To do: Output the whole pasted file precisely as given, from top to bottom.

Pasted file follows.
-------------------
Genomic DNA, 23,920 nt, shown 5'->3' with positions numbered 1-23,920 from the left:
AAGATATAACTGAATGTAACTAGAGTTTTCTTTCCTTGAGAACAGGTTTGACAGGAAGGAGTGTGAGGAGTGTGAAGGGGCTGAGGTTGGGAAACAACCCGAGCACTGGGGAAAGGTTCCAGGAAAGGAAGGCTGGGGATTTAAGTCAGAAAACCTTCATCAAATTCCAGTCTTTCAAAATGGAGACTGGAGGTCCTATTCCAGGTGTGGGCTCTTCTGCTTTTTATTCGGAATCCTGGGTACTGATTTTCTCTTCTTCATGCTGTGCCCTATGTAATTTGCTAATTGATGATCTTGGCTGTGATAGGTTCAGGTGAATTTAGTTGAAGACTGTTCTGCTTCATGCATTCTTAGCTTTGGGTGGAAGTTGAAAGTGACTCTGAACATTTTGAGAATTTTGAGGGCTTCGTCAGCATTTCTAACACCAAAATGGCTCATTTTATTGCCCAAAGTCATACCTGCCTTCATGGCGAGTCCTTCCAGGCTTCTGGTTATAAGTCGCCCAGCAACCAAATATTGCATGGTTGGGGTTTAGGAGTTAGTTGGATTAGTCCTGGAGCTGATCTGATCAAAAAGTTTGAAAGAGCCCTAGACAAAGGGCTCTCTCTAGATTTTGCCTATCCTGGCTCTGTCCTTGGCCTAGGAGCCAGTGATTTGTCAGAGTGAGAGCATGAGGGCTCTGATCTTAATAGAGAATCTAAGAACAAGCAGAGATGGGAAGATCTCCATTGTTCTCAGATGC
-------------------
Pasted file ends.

Genomic DNA, 23,920 nt, shown 5'->3' with positions numbered 1-23,920 from the left:
AAGATATAACTGAATGTAACTAGAGTTTTCTTTCCTTGAGAACAGGTTTGACAGGAAGGAGTGTGAGGAGTGTGAAGGGGCTGAGGTTGGGAAACAACCCGAGCACTGGGGAAAGGTTCCAGGAAAGGAAGGCTGGGGATTTAAGTCAGAAAACCTTCATCAAATTCCAGTCTTTCAAAATGGAGACTGGAGGTCCTATTCCAGGTGTGGGCTCTTCTGCTTTTTATTCGGAATCCTGGGTACTGATTTTCTCTTCTTCATGCTGTGCCCTATGTAATTTGCTAATTGATGATCTTGGCTGTGATAGGTTCAGGTGAATTTAGTTGAAGACTGTTCTGCTTCATGCATTCTTAGCTTTGGGTGGAAGTTGAAAGTGACTCTGAACATTTTGAGAATTTTGAGGGCTTCGTCAGCATTTCTAACACCAAAATGGCTCATTTTATTGCCCAAAGTCATACCTGCCTTCATGGCGAGTCCTTCCAGGCTTCTGGTTATAAGTCGCCCAGCAACCAAATATTGCATGGTTGGGGTTTAGGAGTTAGTTGGATTAGTCCTGGAGCTGATCTGATCAAAAAGTTTGAAAGAGCCCTAGACAAAGGGCTCTCTCTAGATTTTGCCTATCCTGGCTCTGTCCTTGGCCTAGGAGCCAGTGATTTGTCAGAGTGAGAGCATGAGGGCTCTGATCTTAATAGAGAATCTAAGAACAAGCAGAGATGGGAAGATCTCCATTGTTCTCAGATGC